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Lead–halide-based hybrid organic–inorganic perovskite materials (APbX3) have recently garnered increased attention among researchers worldwide as promising thin-film photovoltaic materials. Laboratory-scale solar cells incorporating APbX3 materials as the light absorber have demonstrated impressive efficiencies of > 20%, but commercialization of solar cells based on solution-cast materials and with only low-temperature processing steps is in-part limited by toxicity and instability of the photoactive materials even under ambient conditions. Specifically, APbX3 contains toxic lead and is not stable in ambient conditions in part because AX dissociates into two water-soluble, low-boiling point species.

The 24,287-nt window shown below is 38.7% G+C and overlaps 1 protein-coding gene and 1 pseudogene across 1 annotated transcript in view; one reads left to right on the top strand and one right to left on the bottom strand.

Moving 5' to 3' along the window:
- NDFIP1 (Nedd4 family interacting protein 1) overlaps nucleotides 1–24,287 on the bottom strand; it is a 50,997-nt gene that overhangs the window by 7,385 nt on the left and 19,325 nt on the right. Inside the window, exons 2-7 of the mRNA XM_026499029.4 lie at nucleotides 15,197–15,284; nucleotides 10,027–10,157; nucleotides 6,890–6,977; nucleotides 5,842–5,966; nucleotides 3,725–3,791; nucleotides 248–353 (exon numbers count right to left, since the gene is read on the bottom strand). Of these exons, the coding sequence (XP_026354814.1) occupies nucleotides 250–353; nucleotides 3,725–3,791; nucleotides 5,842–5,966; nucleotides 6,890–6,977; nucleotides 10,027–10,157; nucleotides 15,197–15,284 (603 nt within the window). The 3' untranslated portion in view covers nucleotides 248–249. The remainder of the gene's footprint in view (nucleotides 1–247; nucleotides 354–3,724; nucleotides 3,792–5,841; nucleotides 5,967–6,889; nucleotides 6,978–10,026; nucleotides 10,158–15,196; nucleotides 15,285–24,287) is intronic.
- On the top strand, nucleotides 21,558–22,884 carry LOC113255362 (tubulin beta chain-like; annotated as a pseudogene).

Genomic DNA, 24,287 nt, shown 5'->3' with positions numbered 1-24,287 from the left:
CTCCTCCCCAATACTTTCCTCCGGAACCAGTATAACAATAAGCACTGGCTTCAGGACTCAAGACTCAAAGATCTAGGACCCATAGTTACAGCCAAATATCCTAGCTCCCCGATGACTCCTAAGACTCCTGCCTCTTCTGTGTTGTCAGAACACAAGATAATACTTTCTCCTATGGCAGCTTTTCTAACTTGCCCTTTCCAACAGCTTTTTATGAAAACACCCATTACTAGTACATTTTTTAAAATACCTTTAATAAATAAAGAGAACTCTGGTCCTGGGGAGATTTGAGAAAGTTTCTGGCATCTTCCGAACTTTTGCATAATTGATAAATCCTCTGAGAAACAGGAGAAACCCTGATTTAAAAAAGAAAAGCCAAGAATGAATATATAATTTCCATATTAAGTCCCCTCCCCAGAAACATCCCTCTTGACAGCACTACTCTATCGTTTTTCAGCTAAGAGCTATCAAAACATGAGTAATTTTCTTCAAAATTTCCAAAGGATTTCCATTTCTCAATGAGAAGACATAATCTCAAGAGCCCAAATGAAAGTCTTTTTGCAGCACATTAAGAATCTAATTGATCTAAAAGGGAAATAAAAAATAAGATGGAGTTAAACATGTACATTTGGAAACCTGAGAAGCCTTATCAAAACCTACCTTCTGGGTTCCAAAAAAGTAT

Therefore, the goal of my doctoral thesis project was to replace the organic monocationic salts in perovskite materials with non-volatile and less water-soluble analogs in the form of organic dicationic salts. Using this rationale, I have demonstrated the use of novel perovskite-like bismuth–halide and copper–halide materials as the photoactive layer in solar cells, which contain hexanediammonium dications (HDA2+) that serve as the organic crystal fastener. I have elucidated structure–property relationships of these and related materials with different organic linkers through measurement of crystal structure, powder and thin-film characterization of the materials, and long-term thermal and moisture stability. I have also studied these materials using ultrafast spectroscopy techniques to elucidate energy-transport and charge-transport dynamics of these materials as thin films. Efficient photovoltaic devices featuring a dicationic metal–halide material that does not contain lead may offer a more environmentally-friendly, stable alternative to the APbX3 photovoltaic devices that currently dominate emerging photovoltaic technology research.

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